State auditor’s report warns of turnpike rate swaps
HARRISBURG – Pennsylvania’s elected fiscal watchdog said Tuesday that the turnpike commission lost about $109 million in interest rate swaps and that it needs greater accountability in how the five commissioners’ expenses are reported.
Auditor General Jack Wagner, whose term expires next week, said governmental entities should not be using swaps, given the risk they carry and fixed-rate borrowing being cheap.
“We recommend all Pennsylvania public entities stop using interest rate swaps,” he said at a Capitol news conference. He said the turnpike has financial expertise in them, “but that does not match up with Wall Street – it’s really that simple.”
The losses occurred over a nearly 13-year period ending in August 2011, Wagner said.
Turnpike officials said Wagner used incorrect methods to calculate the financial impact of the swaps, and acting chief executive Craig Shuey defended the agency’s spirit of cooperation with Wagner’s auditors, particularly on the use of free passes by turnpike employees and others.
“We take issue with your characterization that the turnpike was difficult to deal with regarding requests for data about contractor and employee policies for non-revenue travel,” Shuey wrote to Wagner. “We do not believe anyone at the commission intentionally attempted to delay or interfere with your review functions.”
Wagner also criticized the commissioners for expenses that included hotel stays that sometimes exceeded $300 a night and an overall “lack of transparency” in accounting for the costs.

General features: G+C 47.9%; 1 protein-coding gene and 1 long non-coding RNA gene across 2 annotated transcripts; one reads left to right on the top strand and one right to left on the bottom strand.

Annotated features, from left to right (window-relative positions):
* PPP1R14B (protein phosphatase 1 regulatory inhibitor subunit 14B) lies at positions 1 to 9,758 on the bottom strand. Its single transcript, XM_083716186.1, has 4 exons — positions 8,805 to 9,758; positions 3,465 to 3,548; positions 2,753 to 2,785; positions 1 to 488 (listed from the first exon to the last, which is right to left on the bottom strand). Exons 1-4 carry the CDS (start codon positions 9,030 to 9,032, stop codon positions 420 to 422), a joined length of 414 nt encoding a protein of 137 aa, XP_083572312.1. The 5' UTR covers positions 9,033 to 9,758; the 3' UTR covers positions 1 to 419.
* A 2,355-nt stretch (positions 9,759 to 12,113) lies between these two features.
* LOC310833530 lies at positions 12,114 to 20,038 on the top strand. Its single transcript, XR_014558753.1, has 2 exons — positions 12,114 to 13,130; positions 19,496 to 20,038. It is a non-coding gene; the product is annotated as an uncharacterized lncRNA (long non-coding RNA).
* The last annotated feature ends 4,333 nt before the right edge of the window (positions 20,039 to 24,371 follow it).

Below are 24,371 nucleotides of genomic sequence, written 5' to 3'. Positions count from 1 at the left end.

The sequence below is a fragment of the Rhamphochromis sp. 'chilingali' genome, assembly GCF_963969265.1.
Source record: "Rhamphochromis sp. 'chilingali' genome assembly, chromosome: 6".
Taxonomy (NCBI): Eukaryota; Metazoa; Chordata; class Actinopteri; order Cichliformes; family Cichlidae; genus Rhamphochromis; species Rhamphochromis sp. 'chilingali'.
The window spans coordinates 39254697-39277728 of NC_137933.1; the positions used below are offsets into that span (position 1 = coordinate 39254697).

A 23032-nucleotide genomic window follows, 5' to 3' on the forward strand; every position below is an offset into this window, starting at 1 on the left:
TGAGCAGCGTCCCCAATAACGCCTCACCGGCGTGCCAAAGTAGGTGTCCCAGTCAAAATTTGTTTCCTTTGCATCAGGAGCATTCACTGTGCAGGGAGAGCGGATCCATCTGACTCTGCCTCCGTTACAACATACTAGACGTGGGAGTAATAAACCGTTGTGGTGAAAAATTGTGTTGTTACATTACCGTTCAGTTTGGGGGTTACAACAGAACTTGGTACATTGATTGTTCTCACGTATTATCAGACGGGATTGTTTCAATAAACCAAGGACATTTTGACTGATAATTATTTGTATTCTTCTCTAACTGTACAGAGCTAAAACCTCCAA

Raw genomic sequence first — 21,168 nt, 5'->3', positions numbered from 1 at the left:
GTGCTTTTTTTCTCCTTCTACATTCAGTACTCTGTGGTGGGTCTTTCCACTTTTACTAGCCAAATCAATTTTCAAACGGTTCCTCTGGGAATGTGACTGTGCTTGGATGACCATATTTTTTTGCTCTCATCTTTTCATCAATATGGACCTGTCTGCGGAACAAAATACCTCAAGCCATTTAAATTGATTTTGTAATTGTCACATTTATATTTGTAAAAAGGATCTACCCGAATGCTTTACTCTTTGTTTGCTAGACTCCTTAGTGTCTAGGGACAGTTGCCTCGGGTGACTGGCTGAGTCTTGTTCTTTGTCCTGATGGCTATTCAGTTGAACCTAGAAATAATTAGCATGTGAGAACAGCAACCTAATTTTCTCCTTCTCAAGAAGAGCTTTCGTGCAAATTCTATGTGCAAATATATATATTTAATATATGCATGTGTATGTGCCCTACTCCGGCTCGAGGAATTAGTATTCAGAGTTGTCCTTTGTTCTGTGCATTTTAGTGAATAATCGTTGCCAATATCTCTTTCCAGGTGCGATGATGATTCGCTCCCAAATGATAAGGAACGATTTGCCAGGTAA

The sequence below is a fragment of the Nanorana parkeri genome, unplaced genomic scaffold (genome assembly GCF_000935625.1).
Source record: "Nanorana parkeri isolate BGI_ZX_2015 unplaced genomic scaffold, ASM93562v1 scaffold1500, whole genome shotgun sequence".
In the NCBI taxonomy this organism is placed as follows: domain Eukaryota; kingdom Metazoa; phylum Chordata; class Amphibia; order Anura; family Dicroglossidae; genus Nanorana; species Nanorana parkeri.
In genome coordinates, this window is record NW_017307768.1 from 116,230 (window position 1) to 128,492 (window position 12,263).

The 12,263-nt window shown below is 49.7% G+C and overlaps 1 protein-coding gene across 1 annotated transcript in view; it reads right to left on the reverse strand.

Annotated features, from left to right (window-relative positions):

The audit said the commissioners racked up $539,000 in expenses from the start of 2007 through August 2011, or nearly $2,000 per month for each commissioner. They are not required to submit itemized receipts.
Those costs included $406,000 for vehicles, $46,000 for lodging, $30,000 in fuel and $15,000 for meals. The turnpike provided $18,000 for catered meals for the 101 board meetings held during the study period.
“We do not believe that part-time commissioners require permanently assigned vehicles,” the audit said. “Further, we found no convincing reason to allow commissioners to use commission purchased vehicles for personal use.”
The commission said it is altering its meeting schedule and using video conferencing to cut down on some of those costs.
Wagner says the turnpike also should install fire detection systems in all its tunnels and have more rigorous procedures to follow up on tunnel inspections.
The report said the turnpike had 2,100 workers as of May 2011. The commission oversees 546 miles of interstate, 64 toll interchanges, 21 maintenance facilities, 17 service plazas and five tunnels.